So what does this have to do with antique cars and social media. I am convinced that my friend Mike could learn a lesson from Larry. For those small business owners out there who are wondering,”How do I get a piece of this social media action,” well you could call me here at NuSvara and I’d be more than happy to help. Or you can find someone with a blog that has some significant mojo and see if they will write about you. I am confident that Larry will never be the same after the visit from Liza de Guia. Oh and BTW if you want Mike to work on your antique car with the hopes of having it win a trophy, then call him, because you won’t find him on the internet, at least he’s convinced he’s not there yet. Mike’s Auto Body 585-519-5400. Tell him you saw his story on a blog by his friend Sean Conboy. The series of pics below are worth sharing just in case you are still wondering whether Mike is that good. You can see the rest on our Flickr page.
So I traveled back to my home town, Livonia NY, recently and before I did I took the time to research places to eat. I was expecting the usual chain restaurants and some local establishments that have been around since I was a kid. While those places were easy to find, I was looking for something new, or a local establishment that had reinvented itself. You know the kind, new chairs, decor and of course fresh menu.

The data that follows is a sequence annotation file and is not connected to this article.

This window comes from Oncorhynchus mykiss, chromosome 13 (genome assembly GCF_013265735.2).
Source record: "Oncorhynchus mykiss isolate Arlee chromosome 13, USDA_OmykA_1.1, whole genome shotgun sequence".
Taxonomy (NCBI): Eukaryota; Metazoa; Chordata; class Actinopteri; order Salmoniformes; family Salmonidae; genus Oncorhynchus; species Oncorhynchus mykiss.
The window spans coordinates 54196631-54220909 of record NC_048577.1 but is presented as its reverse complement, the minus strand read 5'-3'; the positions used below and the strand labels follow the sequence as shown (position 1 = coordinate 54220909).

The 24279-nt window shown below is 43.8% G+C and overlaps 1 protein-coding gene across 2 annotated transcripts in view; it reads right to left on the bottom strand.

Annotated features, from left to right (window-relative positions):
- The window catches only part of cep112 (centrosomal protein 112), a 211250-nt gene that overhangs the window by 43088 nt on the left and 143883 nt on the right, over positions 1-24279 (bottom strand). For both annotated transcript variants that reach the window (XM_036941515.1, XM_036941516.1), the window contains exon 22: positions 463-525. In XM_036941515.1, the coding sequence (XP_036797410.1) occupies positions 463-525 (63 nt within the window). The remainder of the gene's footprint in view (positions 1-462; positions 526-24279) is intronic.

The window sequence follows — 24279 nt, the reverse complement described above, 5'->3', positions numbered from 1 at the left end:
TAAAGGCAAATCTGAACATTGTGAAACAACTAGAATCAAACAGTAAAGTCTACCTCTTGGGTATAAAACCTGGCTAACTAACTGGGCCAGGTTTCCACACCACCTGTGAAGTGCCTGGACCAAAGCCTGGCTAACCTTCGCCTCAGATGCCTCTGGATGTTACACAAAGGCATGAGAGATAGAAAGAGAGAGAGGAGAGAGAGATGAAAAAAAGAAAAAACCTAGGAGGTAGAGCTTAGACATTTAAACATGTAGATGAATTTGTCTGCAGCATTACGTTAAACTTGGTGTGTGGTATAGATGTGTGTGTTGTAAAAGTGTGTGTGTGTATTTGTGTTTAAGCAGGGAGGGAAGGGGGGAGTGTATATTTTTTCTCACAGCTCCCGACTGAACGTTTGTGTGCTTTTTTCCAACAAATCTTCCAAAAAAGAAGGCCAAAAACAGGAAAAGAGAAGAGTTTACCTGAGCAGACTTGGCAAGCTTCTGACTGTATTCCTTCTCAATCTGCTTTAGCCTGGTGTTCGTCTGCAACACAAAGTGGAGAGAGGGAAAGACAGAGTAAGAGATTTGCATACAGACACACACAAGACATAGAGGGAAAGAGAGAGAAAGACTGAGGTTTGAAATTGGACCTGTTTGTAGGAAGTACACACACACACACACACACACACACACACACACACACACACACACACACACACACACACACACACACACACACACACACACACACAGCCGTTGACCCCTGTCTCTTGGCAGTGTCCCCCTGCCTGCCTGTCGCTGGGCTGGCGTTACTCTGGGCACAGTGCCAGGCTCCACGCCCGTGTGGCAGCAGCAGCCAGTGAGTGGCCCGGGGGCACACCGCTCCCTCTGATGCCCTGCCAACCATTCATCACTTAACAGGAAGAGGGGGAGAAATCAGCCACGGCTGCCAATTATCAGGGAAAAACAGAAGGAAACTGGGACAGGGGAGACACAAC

I was pleased to be greeted by a few options and so the next phase was deciding which one to satisfy my hunger. This is where the topic of this blog post comes in. I did what any Social media or computer/internet geek does, I started Googling and reading everything I could about the restaurants. What I found was almost the “Tale of Two Restaurants.” Both had websites and were using different Social Media platforms to get their message out. They both had people who said nice things about them. The menus had everything a foodie would want, you know land, sea, air and grass (that’s vegetarian for those of you who don’t know me).
The decision maker for me came down to their “About” page and mission statement. One page was engaging, friendly and gave a local feel the other, well I came away from it feeling like I had just been scolded for wanting something my way not theirs. I get it. They have their way of doing things, and I understand that its those things that make the unique offering that puts customers in the seats. However, the tone of the page and the attitude it was putting out to those of us who are not patrons, was not friendly at all. Now this doesn’t mean that this restaurant isn’t friendly. In fact it could be the friendliest place in town, but not on their web page. Granted this is my opinion, but isn’t that the point. At the end of the day my opinion and everyone else who needs to eat can be very influential for your business.
How did it cost them money do you ask? Well I obviously went to the perceived friendly restaurant. Not surprisingly it was really friendly and a great place to eat. It was so friendly even the customers were friendly. I didn’t even get into the building before a gentleman in the parking lot recommended I have a burger because of the locally raised beef used to make it. That is music to my ears. Local beef, yum. Granted the other restaurant only lost the small $15 I spent on lunch, 20% tip included. However what will be the upside to my visit. Oh the Black and Blue burger is every meat-atarians dream.